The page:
An hour later in police headquarters, Atticus had spent forty-five minutes alone in an interrogation room that reeked of ammonia and fear, with no idea whether his wait was to last seconds or hours. He expected that. It’s part of how they break you. The waiting and wondering make you feel powerless even when you know that’s what it’s supposed to do. If it were important, they’d talk to you immediately, right? So it’s probably no big deal. No need to keep your guard up. By the time they finally come for you, you’re desperate to talk yourself out of your situation. And getting you anxious and talking is what interrogation is all about.
In the age of the smartphone, the isolation ploy doesn’t work as well with a cooperative witness like Atticus. But smartphones create problems too. Like trying to explain why you didn’t call your fiancee, who’s also your partner in your PI business, the moment you had a chance. Pondering Rosemary’s reaction, Atticus shook his head.
No way could he actually talk to her. She’d hear the stress in his voice before he finished his first sentence. And what could he say? “Why am I stressed, honey? Well, the cops are questioning me. Why you ask? Well, it’s like this. Remember Claire? That’s right–my ex, Claire. You know, the sister of your former fiance who killed himself after you dumped him? The one who despises you, swore she’d never forgive you. Well, funny thing, hon. Guess what! She’s blackmailing me into helping her beat a murder charge. What has she got on me, you ask? What could she possibly blackmail me with? Oh nothing. Nothing at all. Actually, the person she’s got something on is you.”
He compromised and texted Rosemary, asking her to shoot him as much info as she could on Meadows ASAP.
Meadows shoved the door open and marched in with a man he introduced as Detective Morales, his partner. Morales stood behind Meadows, thumbs hooked in his belt, and smiled vaguely at Atticus. He seemed to be trying for harmless, but stocky and clad in a bright-banded shirt, his dark-skinned face spattered with nodules and pockmarked, black-pebble eyes measuringly cold, and a bald head, he looked like a Gila monster eyeing a wounded rabbit.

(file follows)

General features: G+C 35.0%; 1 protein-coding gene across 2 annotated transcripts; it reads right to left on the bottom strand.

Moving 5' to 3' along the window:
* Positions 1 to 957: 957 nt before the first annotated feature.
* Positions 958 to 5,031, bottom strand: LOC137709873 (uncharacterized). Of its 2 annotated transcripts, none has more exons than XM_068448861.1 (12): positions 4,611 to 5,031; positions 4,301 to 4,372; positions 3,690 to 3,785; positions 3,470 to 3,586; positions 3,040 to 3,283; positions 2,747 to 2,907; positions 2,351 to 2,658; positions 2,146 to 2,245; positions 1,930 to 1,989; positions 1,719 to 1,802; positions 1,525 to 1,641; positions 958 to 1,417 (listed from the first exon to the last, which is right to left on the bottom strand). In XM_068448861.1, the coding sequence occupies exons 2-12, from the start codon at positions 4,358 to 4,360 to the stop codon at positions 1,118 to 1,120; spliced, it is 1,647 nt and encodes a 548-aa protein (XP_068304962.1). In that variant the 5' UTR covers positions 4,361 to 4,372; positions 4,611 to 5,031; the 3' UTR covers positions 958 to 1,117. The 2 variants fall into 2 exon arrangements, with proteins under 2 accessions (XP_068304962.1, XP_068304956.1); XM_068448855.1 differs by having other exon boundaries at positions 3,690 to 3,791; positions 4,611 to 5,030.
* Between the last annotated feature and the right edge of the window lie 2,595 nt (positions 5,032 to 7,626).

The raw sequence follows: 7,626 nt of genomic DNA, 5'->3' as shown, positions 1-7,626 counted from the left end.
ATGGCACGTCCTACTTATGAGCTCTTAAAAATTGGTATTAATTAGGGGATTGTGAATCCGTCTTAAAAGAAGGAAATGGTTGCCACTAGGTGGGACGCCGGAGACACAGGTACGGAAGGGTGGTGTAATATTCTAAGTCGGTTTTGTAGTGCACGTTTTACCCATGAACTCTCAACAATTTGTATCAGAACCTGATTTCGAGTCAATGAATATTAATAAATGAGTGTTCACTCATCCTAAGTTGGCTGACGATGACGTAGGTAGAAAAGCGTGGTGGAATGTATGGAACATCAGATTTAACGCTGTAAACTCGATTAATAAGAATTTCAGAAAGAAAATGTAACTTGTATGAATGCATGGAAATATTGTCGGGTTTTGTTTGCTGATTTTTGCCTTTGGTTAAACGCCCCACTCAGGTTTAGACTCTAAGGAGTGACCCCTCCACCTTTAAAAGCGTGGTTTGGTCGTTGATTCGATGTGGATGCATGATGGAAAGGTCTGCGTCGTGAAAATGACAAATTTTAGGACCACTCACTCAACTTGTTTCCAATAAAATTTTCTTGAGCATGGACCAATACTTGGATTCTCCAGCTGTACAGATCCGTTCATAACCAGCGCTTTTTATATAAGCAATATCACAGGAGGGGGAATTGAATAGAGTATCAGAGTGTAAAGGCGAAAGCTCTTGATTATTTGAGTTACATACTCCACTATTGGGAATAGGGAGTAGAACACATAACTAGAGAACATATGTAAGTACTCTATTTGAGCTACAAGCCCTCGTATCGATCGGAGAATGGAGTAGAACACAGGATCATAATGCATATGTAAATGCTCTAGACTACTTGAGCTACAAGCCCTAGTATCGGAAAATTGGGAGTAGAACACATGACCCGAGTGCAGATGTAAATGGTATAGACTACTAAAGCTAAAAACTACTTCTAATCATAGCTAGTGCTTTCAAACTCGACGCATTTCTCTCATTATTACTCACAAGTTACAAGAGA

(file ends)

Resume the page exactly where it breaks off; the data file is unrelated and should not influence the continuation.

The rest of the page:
Meadows sat at the head of the table and plunked down a tape recorder. “We’re going to play a 911 call. Please tell us if you recognize the voice of the caller or have any idea what she’s talking about.”
Atticus nodded, suspecting the real reason they wanted to play it for him without a hint of what it was about was to keep him from having the chance to guard his reaction. That didn’t worry him. His childhood had trained him to hide his feelings well. The question was how was he going to glean more information than he gave?
“911, what’s your emergency?” the dispatcher said.
“There’s a girl,” a woman said, choking back tears. “She needs help.”
“Is she there with you?”
“No, no, oh God help me. I left her out there.”
“Left here where, ma’am?”
“In the desert. She was dying and I . . .I just left her there. You have to understand! She was already dying. There was nothing I could have done. It was hours ago. She’s dead by now anyway.”
Meadows leaned toward Atticus. Morales seemed to stop breathing, but who can tell with a Gila monster?
Then came the sound of five quick thwacks that sounded like the receiver was being banged against something while the woman repeated “fuck” over and over.
“Listen, ma’am,” the dispatcher said, “you need to calm down and tell me who you are, where you are, and where the girl is. We can send people to give you whatever help you need.”
The woman was suddenly back, her voice tight and venomous. “You can send me whatever help I need? That’s so wonderful. Can you send someone who can tell me how to get my soul back?”
“It’s a very simple fucking question! Can you send me someone who can help me get my fucking soul back, or can’t you?”
“Ma’am, you need to calm–“